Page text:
Rod Liddle condemned over Sunday Times column encouraging British Islamists to ‘blow themselves up’ in London

The independent press regulator has received more than 10 complaints about Rod Liddle’s article in The Sunday Times, which suggested British Islamists should “blow themselves up” in east London.

Criticism has been mounting on the newspaper over its decision to publish the column branded “racist” and “inflammatory”.

The Independent Press Standards Organisation (IPSO) confirmed to i it had received complaints about article, with the headline “Chip in and we’ll help Choudary on his way to Paradise,” under Clause 12 (Discrimination) and Clause 3 (Harassment) of the Editors’ Code of Practice.

IPSO said it was processing the complaints but could not provide further information at this point.

Column on Anjem Choudary release
In Sunday’s article, Mr Liddle discussed the release of radical preacher Anjem Choudary from prison.

“Anjem and I fervently agree on one important issue, though,” wrote Mr Liddle. “He has urged British Islamists to leave the country and blow themselves up. Me too. Actually, I don’t really mind if they don’t leave the country, so long as they blow themselves up – somewhere a decent distance from where the rest of us live.

He then mentioned one of the most ethnically diverse boroughs in the country: “Tower Hamlets, for example.”

Mr Liddle’s language was branded “deeply insulting,” with Labour Co-Operative MP Anna Turley tweeting: “Enough [The Sunday Times]. You cannot keep the disgusting racist Rod Liddle on your books any longer.”

Tell Mama, a group which measures anti-Muslim incidents in the UK, accused him of Islamophobia.

“We condemn the shocking choice of language regarding Tower Hamlets in Rod Liddle’s latest Sunday Times column. We intend to raise this further with IPSO and the newspaper directly,” the group said.

The Mayor of Tower Hamlets, John Biggs, called the column “utterly appalling”.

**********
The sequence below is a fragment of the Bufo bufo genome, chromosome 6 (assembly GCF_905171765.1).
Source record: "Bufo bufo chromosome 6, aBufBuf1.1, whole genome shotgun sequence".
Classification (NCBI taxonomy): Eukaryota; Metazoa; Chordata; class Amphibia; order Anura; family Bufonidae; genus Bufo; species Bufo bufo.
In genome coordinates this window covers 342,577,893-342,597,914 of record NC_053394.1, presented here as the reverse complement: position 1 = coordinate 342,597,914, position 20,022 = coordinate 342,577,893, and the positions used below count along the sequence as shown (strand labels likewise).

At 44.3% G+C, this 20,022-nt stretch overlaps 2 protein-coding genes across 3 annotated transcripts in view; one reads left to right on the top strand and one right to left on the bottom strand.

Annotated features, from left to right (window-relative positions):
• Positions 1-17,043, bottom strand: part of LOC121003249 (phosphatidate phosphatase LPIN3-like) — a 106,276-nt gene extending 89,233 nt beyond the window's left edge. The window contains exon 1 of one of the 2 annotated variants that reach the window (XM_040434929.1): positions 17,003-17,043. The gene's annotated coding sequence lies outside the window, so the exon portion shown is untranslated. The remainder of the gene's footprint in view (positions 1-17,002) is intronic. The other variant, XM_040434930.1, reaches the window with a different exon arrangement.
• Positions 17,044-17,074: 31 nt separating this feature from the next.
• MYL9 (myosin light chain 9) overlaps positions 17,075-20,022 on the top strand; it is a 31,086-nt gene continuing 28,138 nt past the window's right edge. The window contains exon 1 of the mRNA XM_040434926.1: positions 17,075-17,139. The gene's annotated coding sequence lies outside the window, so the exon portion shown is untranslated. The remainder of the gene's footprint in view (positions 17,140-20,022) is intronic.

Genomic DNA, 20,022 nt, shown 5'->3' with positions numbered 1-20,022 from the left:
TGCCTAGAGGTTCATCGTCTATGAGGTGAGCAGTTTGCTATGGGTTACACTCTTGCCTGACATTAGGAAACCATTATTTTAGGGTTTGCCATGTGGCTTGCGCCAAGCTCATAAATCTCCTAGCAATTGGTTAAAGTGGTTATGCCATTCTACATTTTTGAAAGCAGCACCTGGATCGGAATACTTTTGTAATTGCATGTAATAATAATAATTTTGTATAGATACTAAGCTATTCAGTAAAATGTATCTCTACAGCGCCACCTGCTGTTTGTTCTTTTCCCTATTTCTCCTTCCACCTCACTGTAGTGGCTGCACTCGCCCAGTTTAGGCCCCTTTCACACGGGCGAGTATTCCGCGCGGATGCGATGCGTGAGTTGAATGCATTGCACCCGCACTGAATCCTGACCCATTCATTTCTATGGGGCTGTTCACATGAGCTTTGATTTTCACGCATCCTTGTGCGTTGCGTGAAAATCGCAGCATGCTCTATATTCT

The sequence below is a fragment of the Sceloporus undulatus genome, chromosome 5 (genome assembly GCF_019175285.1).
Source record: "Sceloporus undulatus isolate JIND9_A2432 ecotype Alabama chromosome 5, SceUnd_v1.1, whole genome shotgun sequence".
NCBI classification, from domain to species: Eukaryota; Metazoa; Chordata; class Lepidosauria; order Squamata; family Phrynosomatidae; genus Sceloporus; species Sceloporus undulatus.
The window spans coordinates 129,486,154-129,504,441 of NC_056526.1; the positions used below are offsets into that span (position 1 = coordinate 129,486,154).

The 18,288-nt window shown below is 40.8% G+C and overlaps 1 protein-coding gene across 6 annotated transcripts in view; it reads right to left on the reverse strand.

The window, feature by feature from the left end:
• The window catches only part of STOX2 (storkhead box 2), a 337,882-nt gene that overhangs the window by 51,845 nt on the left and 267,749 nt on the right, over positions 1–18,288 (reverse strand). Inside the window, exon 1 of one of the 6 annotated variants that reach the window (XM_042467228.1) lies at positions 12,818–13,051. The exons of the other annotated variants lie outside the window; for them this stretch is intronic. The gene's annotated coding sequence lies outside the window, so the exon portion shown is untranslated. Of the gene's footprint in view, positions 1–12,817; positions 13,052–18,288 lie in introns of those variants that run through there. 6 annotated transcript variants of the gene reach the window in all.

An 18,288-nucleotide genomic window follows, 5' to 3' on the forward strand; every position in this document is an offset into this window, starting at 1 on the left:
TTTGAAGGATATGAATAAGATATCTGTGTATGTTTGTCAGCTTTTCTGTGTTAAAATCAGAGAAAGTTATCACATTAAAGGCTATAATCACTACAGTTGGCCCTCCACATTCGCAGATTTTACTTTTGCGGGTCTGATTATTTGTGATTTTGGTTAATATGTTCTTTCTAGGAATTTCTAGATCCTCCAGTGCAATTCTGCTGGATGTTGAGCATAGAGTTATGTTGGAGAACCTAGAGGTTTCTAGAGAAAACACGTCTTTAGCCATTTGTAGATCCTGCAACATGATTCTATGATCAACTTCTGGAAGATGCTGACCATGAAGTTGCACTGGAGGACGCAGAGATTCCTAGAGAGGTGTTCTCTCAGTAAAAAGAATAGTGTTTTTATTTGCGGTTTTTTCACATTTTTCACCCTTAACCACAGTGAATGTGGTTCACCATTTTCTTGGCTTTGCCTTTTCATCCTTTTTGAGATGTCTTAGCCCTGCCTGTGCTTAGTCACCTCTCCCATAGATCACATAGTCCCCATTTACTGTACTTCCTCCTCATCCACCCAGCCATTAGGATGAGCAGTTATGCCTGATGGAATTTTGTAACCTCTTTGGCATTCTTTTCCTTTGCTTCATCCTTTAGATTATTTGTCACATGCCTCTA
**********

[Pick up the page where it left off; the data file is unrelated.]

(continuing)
“It is deeply insulting to Londoners and particularly those who lost loved ones in the Canary Wharf bombing in 1996, or have been affected by other violent acts,” he said in a statement published on Twitter.

“The kind of politics being peddled here is polarising and extremely dangerous. The ‘us and them’ language is unacceptable and not befitting of mainstream media in 2018, or at any time.”

Mr Biggs said he intended to ask The Sunday Times “for a full apology and to consider whether someone with these views should be writing for them at all”.

Dr Zubaida Haque, deputy director of the race equality think tank Runnymede Trust, told i it was important that IPSO and The Sunday Times did not “dismiss [Mr] Liddle’s anti-Muslim racist comments as merely controversy-baiting”.

That, she said, would underplay “the everyday impact of racist narratives and ignore some of the key factors of hate crime”.

“Hate crime doesn’t occur in a social vacuum. Political and media narratives play a strong part in what’s acceptable and who belongs.

“What’s particularly deplorable is how Rod Liddle has been continuously allowed to write his racist bile without any censoring. Is the message from IPSO (and The Sunday Times) that racism and racist violence against Muslim people is acceptable and permissible? We have been sleepwalking into the far right agenda of anti-Muslim racism, enabling it to become normalised and erroneously distinguishing it from all other cultural forms of racism.”

In April, IPSO received 19 complaints over an article by Mr Liddle in The Sunday Times said the Second Severn Crossing linked Wales with the “first world”.

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